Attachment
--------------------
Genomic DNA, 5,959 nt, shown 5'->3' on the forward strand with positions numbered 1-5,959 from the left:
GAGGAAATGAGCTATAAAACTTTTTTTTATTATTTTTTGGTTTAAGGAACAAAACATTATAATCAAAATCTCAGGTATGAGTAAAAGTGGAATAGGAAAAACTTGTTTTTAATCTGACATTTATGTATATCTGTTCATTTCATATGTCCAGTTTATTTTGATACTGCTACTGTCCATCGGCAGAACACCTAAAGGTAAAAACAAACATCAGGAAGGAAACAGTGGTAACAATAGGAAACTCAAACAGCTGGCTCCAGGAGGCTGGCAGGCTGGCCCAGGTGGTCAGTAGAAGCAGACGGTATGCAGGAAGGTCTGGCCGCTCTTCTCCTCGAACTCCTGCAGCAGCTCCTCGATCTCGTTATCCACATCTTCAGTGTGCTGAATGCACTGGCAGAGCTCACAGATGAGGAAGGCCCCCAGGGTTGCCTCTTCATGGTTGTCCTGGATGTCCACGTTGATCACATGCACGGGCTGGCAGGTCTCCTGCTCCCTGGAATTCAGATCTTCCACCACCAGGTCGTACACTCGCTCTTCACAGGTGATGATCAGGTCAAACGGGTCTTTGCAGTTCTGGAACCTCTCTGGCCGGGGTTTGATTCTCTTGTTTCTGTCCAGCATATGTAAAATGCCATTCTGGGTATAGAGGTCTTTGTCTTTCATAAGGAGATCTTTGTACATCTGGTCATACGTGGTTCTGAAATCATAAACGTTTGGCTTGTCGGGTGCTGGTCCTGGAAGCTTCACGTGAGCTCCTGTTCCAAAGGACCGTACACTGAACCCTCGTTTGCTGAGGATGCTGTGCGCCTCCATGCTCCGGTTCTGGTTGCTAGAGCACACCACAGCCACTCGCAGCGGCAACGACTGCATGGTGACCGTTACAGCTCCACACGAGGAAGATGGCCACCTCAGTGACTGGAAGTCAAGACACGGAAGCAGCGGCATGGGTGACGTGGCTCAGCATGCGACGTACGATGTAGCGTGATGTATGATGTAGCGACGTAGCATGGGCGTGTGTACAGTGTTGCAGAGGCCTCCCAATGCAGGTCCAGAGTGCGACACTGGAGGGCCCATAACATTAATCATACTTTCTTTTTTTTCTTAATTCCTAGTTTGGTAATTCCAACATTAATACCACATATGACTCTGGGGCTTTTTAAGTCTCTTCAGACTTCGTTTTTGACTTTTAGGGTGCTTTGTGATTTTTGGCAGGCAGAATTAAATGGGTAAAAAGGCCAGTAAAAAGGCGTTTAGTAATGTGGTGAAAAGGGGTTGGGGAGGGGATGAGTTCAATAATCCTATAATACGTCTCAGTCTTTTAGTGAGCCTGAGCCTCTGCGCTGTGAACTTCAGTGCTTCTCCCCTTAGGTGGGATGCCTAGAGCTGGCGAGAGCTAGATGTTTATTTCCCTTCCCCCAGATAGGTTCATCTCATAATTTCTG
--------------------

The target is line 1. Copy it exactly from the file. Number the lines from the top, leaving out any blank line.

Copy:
Genomic DNA, 5,959 nt, shown 5'->3' on the forward strand with positions numbered 1-5,959 from the left: